Djibouti Needs to Build and Expand on Achievements to Educate the Next Generation

Report
from World Bank
Published on 04 Feb 2015 View Original

STORY HIGHLIGHTS

  • Djibouti has made significant progress in raising primary school enrollment to around 60% of all school-age children, but girls, the rural population and the poor are still being left behind.

  • A new World Bank program, funded by the Global Partnership for Education, aims to support ongoing government efforts to expand school enrollment in rural areas.

  • Current programs are delivering results, but Djibouti will need to broaden their scope to achieve 100% enrollment.

After years of sustained focus on its public education system, Djibouti has made significant progress in school enrollment but still faces a number of challenges. Net student enrollment at the primary level, representing the percentage of children of official school age who are enrolled in primary school, is around 60% percent, according to latest World Bank figures. Unpacking this number reveals an even more challenging situation. Enrollment rates are lower and dropout rates higher for girls, those living in rural areas and those living in poverty.

The Ministry of Education has spearheaded the drive to expand access to education, with support from international donors, including the World Bank, in the form of grants and concessionary loans. These efforts have resulted in a four-fold increase in access over three decades. According to World Bank documents, there were 31,000 students enrolled nationally at the primary, middle and secondary levels in 1984. In 2014, the Ministry of National Education numbers count 125,000 students enrolled at these three levels in 2014.

As part of the ongoing campaign, the Access to Quality Education Program was recently launched in the town of Arta, south-central Djibouti. The program is funded by the Global Partnership for Education and supervised by the World Bank. The Access to Quality Education Program is financing the construction of classrooms, rehabilitation and extension of schools in rural areas, teacher training and student learning materials as well as hearing-aids and glasses for students who need them.

The students pictured above are about to finish third grade. The program will finance the construction of fourth, fifth and sixth grade classrooms for them, while the Ministry will assign teachers for those grades to the school. “What’s most remarkable about this program,” says Tahina Razafindramary, country lead for Djibouti at the Global Partnership for Education, “is that out-of-school children, particularly those living in remote areas as well as children living with physical impairments will be able to access and complete primary and junior secondary school.”

In a neighborhood that includes Somalia and Eritrea, which both have much lower levels of enrollment, Djibouti has made significant progress. However, despite the many achievements, Djibouti is not on track to meet the Millennium Development Goals and is at risk of remaining in a low-level equilibrium in terms of both access and quality for years to come.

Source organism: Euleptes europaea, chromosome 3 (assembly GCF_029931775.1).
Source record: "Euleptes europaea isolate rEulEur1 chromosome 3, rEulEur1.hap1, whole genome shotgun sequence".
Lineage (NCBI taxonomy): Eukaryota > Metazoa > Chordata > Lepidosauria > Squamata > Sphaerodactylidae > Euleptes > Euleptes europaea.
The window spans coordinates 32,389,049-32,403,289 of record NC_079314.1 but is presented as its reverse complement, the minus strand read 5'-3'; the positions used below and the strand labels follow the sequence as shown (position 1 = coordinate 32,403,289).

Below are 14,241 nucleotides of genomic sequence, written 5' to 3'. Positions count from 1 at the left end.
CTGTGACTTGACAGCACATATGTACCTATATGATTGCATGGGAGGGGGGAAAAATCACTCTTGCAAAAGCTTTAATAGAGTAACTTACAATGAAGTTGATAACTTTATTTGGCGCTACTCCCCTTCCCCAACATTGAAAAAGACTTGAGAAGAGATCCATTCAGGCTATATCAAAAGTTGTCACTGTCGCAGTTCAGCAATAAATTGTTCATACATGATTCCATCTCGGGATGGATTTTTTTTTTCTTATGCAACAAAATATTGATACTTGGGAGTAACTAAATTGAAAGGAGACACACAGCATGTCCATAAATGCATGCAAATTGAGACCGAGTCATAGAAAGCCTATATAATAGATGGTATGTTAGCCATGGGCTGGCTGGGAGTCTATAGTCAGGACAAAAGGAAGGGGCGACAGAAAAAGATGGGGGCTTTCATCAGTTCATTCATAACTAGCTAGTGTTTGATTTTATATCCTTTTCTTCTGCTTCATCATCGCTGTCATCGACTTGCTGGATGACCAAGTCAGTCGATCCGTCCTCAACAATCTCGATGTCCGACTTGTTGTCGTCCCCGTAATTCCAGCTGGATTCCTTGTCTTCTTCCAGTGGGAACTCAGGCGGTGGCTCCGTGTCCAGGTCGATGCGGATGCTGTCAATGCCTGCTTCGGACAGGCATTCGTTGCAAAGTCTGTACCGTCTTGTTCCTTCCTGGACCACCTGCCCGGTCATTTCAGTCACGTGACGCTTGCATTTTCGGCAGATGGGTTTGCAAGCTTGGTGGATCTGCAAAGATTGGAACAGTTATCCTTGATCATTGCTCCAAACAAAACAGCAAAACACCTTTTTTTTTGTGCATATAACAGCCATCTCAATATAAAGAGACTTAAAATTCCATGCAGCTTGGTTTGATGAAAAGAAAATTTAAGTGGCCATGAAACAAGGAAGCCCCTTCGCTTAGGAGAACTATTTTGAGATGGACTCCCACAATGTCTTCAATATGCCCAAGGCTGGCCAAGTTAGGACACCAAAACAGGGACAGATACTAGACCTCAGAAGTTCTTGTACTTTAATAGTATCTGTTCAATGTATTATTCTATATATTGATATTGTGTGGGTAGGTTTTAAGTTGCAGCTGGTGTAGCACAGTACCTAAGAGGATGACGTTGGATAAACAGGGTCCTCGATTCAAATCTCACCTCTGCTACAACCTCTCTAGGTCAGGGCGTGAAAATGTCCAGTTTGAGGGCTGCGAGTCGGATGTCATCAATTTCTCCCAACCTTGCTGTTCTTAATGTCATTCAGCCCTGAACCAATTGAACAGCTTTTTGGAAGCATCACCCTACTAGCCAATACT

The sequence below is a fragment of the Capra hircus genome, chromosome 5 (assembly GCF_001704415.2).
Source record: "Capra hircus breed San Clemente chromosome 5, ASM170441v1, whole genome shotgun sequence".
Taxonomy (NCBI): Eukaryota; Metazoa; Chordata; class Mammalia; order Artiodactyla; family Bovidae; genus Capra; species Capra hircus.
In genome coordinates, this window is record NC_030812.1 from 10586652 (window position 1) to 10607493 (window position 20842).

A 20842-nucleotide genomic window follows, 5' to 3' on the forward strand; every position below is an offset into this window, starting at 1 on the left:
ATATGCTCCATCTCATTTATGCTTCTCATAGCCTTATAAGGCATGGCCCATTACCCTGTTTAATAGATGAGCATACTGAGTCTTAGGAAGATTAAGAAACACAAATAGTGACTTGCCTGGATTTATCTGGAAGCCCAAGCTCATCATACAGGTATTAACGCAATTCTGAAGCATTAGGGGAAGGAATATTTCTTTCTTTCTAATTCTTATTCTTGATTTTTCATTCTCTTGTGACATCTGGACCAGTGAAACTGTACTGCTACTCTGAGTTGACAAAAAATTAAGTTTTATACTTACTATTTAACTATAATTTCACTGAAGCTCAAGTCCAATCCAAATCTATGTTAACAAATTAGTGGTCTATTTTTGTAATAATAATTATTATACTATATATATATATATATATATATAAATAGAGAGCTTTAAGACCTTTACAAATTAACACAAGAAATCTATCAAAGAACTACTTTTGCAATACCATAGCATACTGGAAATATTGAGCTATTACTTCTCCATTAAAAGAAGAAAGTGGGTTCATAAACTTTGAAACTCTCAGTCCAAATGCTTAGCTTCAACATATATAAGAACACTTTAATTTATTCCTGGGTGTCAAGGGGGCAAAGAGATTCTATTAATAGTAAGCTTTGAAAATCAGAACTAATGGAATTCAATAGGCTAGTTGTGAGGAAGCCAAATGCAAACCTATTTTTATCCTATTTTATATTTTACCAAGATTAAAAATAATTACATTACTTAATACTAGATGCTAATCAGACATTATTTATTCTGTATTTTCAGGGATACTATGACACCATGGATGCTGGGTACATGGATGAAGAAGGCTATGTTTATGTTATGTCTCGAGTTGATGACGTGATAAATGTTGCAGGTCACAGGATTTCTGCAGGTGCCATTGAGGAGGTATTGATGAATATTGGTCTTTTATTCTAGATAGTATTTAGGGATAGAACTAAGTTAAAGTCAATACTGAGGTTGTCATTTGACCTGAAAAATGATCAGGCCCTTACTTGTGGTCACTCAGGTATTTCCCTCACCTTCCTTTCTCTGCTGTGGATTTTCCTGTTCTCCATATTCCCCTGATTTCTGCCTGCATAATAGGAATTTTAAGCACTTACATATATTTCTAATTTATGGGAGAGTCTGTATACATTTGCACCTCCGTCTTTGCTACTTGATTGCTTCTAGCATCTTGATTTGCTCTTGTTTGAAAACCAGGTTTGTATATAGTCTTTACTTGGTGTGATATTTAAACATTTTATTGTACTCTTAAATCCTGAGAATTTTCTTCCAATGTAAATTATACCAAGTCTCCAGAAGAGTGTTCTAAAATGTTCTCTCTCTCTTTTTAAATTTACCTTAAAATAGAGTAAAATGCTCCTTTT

The new project will contribute to overcoming the challenge of educating the youth of Djibouti, but it is not enough. The Ministry of National Education and Vocational Training and education donors have come together behind a three-year education sector plan (Plan d’Action de l’Education 2014-2016), calling for an additional US$25 million dollars of international investment in pre-primary, primary, middle and secondary education, including technical and vocational training. At US$3.8 million dollars, the new project is important but responds only to a portion of the overall need. Using the five years (2008-2013) as a benchmark, according to World Bank data, Djibouti has increased access to primary school by 1.6% per year. At this rate, universal access to primary school won’t be achieved until 2040. The education plan calls for much more rapid increases, but complete and on-time implementation of the plan is not likely without additional resources and capacity.

A quantitative jump is required in both quality of learning and school access to get 100 percent of children in school at the primary level. According to UNESCO numbers, the official primary enrollment rate fell 1.35% between 2012 and 2013 since the rate of increase in the population was larger than the rate of increase in available seats. A small decline but nonetheless headed in the wrong direction. There is a strategic need to focus on nomadic and rural populations, girls, and low-income populations in both rural and urban areas. To reach some of the most remote and disadvantaged children and those living in nomadic communities, it may be necessary to establish one-teacher schools as well as mobile schools, which would take the school to the children rather than forcing the children to come to the school. One approach may be an expansion of the existing education action plan, extending it for a ten-year time horizon with specific benchmarks including enrollment rates for the urban and rural poor and learning levels as assessed by international examinations, as well as new funding commitments from both national and international sources. Plan implementation could be linked to increased communication about enrollment and achievement with parents, along with increased capacity for Ministry implementation. No effort is too great, as every child in Djibouti deserves the opportunity to learn.